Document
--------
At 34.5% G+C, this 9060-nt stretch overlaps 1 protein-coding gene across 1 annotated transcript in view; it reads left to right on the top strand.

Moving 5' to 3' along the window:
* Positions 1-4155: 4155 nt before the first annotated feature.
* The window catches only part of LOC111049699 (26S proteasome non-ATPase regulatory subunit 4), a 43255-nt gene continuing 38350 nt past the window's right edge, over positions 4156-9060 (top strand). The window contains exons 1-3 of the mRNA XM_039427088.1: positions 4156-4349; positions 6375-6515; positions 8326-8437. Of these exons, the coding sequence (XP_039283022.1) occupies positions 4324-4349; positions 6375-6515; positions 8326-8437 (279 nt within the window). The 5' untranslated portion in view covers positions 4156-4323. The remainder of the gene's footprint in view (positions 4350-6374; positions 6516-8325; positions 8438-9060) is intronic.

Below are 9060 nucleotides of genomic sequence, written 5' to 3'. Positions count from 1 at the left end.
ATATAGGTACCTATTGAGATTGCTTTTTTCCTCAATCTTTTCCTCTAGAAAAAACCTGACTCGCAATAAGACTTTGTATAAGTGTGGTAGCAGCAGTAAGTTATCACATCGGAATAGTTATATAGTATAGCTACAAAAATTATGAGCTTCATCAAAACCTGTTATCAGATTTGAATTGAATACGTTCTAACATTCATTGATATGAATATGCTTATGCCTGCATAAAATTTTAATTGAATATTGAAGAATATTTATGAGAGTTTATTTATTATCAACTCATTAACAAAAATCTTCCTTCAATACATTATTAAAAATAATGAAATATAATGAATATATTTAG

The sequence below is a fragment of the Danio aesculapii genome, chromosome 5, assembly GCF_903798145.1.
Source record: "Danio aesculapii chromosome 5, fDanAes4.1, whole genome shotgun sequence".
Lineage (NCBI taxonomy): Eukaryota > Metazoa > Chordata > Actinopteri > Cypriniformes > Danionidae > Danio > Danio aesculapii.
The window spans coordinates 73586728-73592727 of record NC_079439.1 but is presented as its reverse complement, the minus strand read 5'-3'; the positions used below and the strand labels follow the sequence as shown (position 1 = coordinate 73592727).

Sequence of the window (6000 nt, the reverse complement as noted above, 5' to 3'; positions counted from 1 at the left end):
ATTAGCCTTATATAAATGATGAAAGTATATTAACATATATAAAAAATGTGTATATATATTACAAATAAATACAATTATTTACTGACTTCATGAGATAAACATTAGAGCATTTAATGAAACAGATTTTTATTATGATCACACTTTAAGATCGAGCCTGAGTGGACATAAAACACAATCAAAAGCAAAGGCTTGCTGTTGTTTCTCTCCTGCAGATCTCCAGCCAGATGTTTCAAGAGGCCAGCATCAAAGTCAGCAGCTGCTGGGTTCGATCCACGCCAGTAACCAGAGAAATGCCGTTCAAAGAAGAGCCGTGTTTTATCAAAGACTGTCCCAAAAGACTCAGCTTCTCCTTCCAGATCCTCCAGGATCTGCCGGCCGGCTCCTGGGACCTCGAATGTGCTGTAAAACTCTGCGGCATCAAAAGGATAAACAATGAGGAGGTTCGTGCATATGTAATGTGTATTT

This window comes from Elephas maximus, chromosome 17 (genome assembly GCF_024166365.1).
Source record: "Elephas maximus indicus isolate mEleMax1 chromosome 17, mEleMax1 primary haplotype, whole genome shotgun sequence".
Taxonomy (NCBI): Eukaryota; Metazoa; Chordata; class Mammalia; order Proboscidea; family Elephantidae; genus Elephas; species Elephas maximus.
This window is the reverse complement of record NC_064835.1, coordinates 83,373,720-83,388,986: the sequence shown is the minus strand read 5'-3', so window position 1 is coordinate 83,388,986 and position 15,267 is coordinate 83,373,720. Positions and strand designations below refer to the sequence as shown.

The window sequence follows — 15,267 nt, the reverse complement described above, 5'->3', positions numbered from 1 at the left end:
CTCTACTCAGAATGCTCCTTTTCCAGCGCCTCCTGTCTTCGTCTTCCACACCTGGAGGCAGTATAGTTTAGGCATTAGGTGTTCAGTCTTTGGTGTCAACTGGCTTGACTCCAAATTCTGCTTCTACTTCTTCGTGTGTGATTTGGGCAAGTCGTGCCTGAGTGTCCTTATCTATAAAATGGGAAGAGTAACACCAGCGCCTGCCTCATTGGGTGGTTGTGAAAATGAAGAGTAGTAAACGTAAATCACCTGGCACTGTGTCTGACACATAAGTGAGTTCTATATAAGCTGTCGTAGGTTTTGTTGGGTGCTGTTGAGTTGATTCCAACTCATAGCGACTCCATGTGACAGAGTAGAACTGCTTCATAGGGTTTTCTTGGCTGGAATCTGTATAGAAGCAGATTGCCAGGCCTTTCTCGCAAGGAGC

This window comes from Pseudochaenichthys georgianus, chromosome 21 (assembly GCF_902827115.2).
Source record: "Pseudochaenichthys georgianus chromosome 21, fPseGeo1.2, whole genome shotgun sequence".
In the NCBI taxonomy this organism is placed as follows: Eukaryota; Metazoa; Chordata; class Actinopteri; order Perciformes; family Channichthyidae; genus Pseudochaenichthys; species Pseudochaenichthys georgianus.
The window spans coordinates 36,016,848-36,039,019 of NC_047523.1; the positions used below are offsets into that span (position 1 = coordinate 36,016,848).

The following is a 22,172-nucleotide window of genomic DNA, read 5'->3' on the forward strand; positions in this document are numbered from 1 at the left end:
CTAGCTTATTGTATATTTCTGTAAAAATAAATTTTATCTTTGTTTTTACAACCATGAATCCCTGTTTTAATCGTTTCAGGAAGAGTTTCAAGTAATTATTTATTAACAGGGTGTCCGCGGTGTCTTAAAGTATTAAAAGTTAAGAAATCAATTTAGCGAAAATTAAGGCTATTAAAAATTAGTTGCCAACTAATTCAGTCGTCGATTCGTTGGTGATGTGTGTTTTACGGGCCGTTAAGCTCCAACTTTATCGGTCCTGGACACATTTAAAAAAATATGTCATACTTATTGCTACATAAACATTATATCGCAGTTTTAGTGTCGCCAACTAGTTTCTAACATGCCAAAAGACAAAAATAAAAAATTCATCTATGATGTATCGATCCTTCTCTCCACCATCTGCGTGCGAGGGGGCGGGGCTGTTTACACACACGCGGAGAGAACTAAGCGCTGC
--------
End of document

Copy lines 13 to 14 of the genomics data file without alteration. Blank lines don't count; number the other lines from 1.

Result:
This window comes from Elephas maximus, chromosome 17 (genome assembly GCF_024166365.1).
Source record: "Elephas maximus indicus isolate mEleMax1 chromosome 17, mEleMax1 primary haplotype, whole genome shotgun sequence".